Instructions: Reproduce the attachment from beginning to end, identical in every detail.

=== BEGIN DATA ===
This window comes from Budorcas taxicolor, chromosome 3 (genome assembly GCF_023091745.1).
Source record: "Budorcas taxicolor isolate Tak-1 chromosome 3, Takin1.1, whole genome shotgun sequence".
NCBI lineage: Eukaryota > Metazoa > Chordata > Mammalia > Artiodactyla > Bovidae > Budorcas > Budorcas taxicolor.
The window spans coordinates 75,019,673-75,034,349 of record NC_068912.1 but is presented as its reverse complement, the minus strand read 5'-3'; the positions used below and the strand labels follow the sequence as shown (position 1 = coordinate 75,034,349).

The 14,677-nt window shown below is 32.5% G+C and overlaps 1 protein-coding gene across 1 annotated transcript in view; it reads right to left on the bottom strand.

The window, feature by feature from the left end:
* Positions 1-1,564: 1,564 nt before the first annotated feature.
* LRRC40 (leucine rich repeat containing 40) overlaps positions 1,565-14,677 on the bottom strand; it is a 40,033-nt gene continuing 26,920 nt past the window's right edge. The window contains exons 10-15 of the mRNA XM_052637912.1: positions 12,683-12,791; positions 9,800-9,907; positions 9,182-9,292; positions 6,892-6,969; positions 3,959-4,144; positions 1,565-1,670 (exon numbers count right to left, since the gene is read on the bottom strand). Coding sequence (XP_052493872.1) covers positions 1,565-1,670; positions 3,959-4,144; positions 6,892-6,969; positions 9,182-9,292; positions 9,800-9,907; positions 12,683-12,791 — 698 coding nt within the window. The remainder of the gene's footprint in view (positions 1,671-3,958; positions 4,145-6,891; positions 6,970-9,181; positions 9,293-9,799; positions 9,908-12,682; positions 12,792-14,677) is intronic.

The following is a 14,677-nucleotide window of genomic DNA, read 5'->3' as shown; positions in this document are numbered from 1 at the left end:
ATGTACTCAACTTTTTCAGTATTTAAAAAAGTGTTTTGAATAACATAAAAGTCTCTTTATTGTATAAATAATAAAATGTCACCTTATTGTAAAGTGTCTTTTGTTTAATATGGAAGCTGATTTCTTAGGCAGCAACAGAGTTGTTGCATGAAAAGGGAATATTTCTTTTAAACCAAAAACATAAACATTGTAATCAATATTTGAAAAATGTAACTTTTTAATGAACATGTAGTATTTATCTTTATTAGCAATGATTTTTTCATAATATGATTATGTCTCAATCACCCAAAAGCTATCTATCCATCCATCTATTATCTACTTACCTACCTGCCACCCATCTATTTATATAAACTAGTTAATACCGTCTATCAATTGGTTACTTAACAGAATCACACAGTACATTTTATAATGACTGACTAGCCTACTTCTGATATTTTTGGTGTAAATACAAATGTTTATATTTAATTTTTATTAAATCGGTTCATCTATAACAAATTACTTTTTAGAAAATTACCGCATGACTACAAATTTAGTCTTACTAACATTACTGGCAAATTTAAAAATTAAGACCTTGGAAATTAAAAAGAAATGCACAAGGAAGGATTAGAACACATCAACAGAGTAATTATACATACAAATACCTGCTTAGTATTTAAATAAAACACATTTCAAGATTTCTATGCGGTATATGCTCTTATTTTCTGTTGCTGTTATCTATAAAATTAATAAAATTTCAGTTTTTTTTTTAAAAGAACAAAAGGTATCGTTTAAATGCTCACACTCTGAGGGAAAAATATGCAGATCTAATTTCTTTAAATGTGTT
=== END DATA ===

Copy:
This window comes from Budorcas taxicolor, chromosome 3 (genome assembly GCF_023091745.1).
Source record: "Budorcas taxicolor isolate Tak-1 chromosome 3, Takin1.1, whole genome shotgun sequence".
NCBI lineage: Eukaryota > Metazoa > Chordata > Mammalia > Artiodactyla > Bovidae > Budorcas > Budorcas taxicolor.
The window spans coordinates 75,019,673-75,034,349 of record NC_068912.1 but is presented as its reverse complement, the minus strand read 5'-3'; the positions used below and the strand labels follow the sequence as shown (position 1 = coordinate 75,034,349).

The 14,677-nt window shown below is 32.5% G+C and overlaps 1 protein-coding gene across 1 annotated transcript in view; it reads right to left on the bottom strand.

The window, feature by feature from the left end:
* Positions 1-1,564: 1,564 nt before the first annotated feature.
* LRRC40 (leucine rich repeat containing 40) overlaps positions 1,565-14,677 on the bottom strand; it is a 40,033-nt gene continuing 26,920 nt past the window's right edge. The window contains exons 10-15 of the mRNA XM_052637912.1: positions 12,683-12,791; positions 9,800-9,907; positions 9,182-9,292; positions 6,892-6,969; positions 3,959-4,144; positions 1,565-1,670 (exon numbers count right to left, since the gene is read on the bottom strand). Coding sequence (XP_052493872.1) covers positions 1,565-1,670; positions 3,959-4,144; positions 6,892-6,969; positions 9,182-9,292; positions 9,800-9,907; positions 12,683-12,791 — 698 coding nt within the window. The remainder of the gene's footprint in view (positions 1,671-3,958; positions 4,145-6,891; positions 6,970-9,181; positions 9,293-9,799; positions 9,908-12,682; positions 12,792-14,677) is intronic.

The following is a 14,677-nucleotide window of genomic DNA, read 5'->3' as shown; positions in this document are numbered from 1 at the left end:
ATGTACTCAACTTTTTCAGTATTTAAAAAAGTGTTTTGAATAACATAAAAGTCTCTTTATTGTATAAATAATAAAATGTCACCTTATTGTAAAGTGTCTTTTGTTTAATATGGAAGCTGATTTCTTAGGCAGCAACAGAGTTGTTGCATGAAAAGGGAATATTTCTTTTAAACCAAAAACATAAACATTGTAATCAATATTTGAAAAATGTAACTTTTTAATGAACATGTAGTATTTATCTTTATTAGCAATGATTTTTTCATAATATGATTATGTCTCAATCACCCAAAAGCTATCTATCCATCCATCTATTATCTACTTACCTACCTGCCACCCATCTATTTATATAAACTAGTTAATACCGTCTATCAATTGGTTACTTAACAGAATCACACAGTACATTTTATAATGACTGACTAGCCTACTTCTGATATTTTTGGTGTAAATACAAATGTTTATATTTAATTTTTATTAAATCGGTTCATCTATAACAAATTACTTTTTAGAAAATTACCGCATGACTACAAATTTAGTCTTACTAACATTACTGGCAAATTTAAAAATTAAGACCTTGGAAATTAAAAAGAAATGCACAAGGAAGGATTAGAACACATCAACAGAGTAATTATACATACAAATACCTGCTTAGTATTTAAATAAAACACATTTCAAGATTTCTATGCGGTATATGCTCTTATTTTCTGTTGCTGTTATCTATAAAATTAATAAAATTTCAGTTTTTTTTTTAAAAGAACAAAAGGTATCGTTTAAATGCTCACACTCTGAGGGAAAAATATGCAGATCTAATTTCTTTAAATGTGTT